The end of the financial year (EOFY) is a busy time for small businesses. So we’re here to make June 2019 much smoother for you with answers to some of the most common EOFY questions.

 

1. What documents do I need to give to my accountant so they can prepare my tax return for end of the financial year?

The exact documentation you’ll need will depend on your circumstances, including your business structure. But here are some common documents that you may need:

  • Your accounting software’s data file — or access to your accounting documentation online (if you use Xero, MYOB, QuickBooks or a similar accounting program, you can easily grant your accountant access to your records)
  • Records of all the interest you and your business earned from all accounts (not just business accounts)
  • Bank statements for your business accounts and any other accounts that are connected to your business operations
  • A profit-and-loss statement and/or your balance sheet (if you supply these, you shouldn’t need all of the above documents)
  • Payment summaries and/or Centrelink income payment summaries (if relevant)
  • Copies of all the Business Activity Statements (BAS) your business submitted and the paperwork used to prepare them (if you’re registered for GST)
  • Superannuation records
  • Statements from your brokerage if you own shares or other similar investments
  • Your health insurance statement
  • A record of all your expenses (whether that’s a spreadsheet listing all the expenses or a file containing the invoices/receipts for each payment)
  • Records of any assets that you purchased or sold during the financial year
  • Details of any bad debts that you’ve written off
  • Your motor vehicle log book and/or travel diary if you wish to claim travel expenses (a travel diary should contain details of the method and cost of travel, the cost of meals and accommodation, the fee for any conferences attended and any expenses incurred as a result of attending business meetings)
  • Your home office log if you wish to claim expenses incurred from running a home office (this should cover at least 4 weeks)

 

2. When should I make an appointment with my accountant?

Your tax return is due on 31 October so you can theoretically meet with your accountant any time between 1 July and the end of October. However, you’ll need to wait for each of the following to be completed before you book in with your accountant:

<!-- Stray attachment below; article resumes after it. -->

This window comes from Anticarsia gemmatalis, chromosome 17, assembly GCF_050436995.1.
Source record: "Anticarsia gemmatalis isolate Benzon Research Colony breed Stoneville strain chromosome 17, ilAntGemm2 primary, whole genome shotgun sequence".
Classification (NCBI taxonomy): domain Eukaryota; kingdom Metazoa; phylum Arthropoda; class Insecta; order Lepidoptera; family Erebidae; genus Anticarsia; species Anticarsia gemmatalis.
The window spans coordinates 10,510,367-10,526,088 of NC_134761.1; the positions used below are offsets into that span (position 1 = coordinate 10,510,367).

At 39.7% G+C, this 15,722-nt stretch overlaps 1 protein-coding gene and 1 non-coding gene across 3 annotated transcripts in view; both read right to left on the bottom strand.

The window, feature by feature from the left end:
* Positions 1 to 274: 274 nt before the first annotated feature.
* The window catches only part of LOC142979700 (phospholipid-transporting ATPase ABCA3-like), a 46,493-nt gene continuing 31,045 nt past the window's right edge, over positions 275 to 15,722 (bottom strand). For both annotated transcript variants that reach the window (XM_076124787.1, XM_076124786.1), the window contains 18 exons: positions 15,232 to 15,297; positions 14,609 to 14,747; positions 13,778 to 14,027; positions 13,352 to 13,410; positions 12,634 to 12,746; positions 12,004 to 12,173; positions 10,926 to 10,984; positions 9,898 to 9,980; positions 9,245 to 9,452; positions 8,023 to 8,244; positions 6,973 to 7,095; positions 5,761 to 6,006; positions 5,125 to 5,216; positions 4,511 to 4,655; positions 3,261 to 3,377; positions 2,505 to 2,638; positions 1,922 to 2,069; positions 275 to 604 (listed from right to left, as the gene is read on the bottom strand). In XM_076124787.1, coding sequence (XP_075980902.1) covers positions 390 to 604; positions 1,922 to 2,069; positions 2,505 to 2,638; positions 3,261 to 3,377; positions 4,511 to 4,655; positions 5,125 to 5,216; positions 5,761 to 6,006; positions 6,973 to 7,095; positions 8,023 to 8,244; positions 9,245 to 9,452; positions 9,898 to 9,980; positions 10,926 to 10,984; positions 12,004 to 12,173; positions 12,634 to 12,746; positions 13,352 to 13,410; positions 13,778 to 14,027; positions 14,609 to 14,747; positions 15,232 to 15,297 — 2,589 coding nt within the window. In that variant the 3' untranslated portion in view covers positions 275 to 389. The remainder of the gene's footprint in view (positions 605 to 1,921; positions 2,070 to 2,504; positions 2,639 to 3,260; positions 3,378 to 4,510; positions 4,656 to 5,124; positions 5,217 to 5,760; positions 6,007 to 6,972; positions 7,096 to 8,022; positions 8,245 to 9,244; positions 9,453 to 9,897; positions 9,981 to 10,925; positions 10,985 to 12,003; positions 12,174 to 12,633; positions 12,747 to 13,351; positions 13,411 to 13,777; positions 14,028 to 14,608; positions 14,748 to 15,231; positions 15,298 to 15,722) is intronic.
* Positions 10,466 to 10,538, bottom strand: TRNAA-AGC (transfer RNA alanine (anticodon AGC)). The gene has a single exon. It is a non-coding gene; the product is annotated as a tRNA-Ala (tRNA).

• Account reconciliation to 30 June — usually this can’t be completed until you’ve received all your bank statements and a notice from your super fund and you might not receive these for a month or two after EOFY
  • BAS and Instalment Activity Statements (IAS) — all of them need to be correctly lodged
  • Your EOFY stock-take and valuation (if you’ve got stock on hand)

If you expect to receive a refund, it’s best to schedule your appointment as soon as possible after these things have been completed so you can get your refund as early as possible. If you don’t expect to receive a refund, October is a great time to make an appointment.

Note that only a registered tax agent can charge a fee to prepare and lodge your tax return.

If a tax agent submitted your tax return last year, you can take advantage of that agent’s special lodgement program, which enables them to lodge client tax returns after the normal due date. If you’re using a tax agent for the first time or are switching to a different agent, you’ll need to contact your chosen agent before 31 October if you wish to take advantage of their special lodgement program.

 

3. What expenses can I claim on my tax return?

Your accountant will need to advise you on the exact expenses you can claim but here are some common expenses you may be eligible to claim:

  • Advertising and marketing
  • Your website (fees associated with creating or updating your website as well as hosting fees and domain name charges)
  • Bad debts
  • Loan interest
  • Business travel (provided you kept a travel diary)
  • Business motor vehicle expenses such as petrol/LPG, registration, maintenance and insurance
  • Home office and/or dedicated work office
  • Insurance such as workers’ compensation, business, professional indemnity and public liability
  • Repairs to machinery and tools, etc.
  • Equipment hire or purchase
  • Salary
  • Business phone
  • Accountancy and bookkeeping
  • Expenses incurred in lodging your tax return

 

4. What other bookkeeping jobs do I need to do by 30 June or soon after?

  • Generate employee payment summaries — you need to send these to your employees by 14 July
  • Prepare a Taxable Payments report for the ATO (if your business is in the construction and building industry)
  • Enter the minimum wage increase into your accounting software or payroll system

 

5. How can I reduce the amount of tax my business pays?

Subject to advice from your accountant, the following may reduce your tax liability:

  • Pay fourth-quarter super contributions before 30 June instead of waiting until 28 July
  • Pay upcoming expenses like rent, loan interest, business insurance, car insurance, memberships and subscriptions before 30 June
  • Make a voluntary super contribution
  • Buy any equipment that you need before 30 June — and you can often save money by doing this too if you take advantage of EOFY sales
  • Donate to a registered charity

 

6. Next steps after end of the financial year activities

If you’re expecting to have to pay tax this year and are worried about where you’ll find the cash, consider whether invoice finance might be the right finance option for your business.

 

Find Out More

 

And if you found tax time challenging or stressful, visit our blog next month for some great tips on how to get the upcoming financial year off to a great start so your end of the financial year 2020 (EOFY2020) runs much smoother.

 

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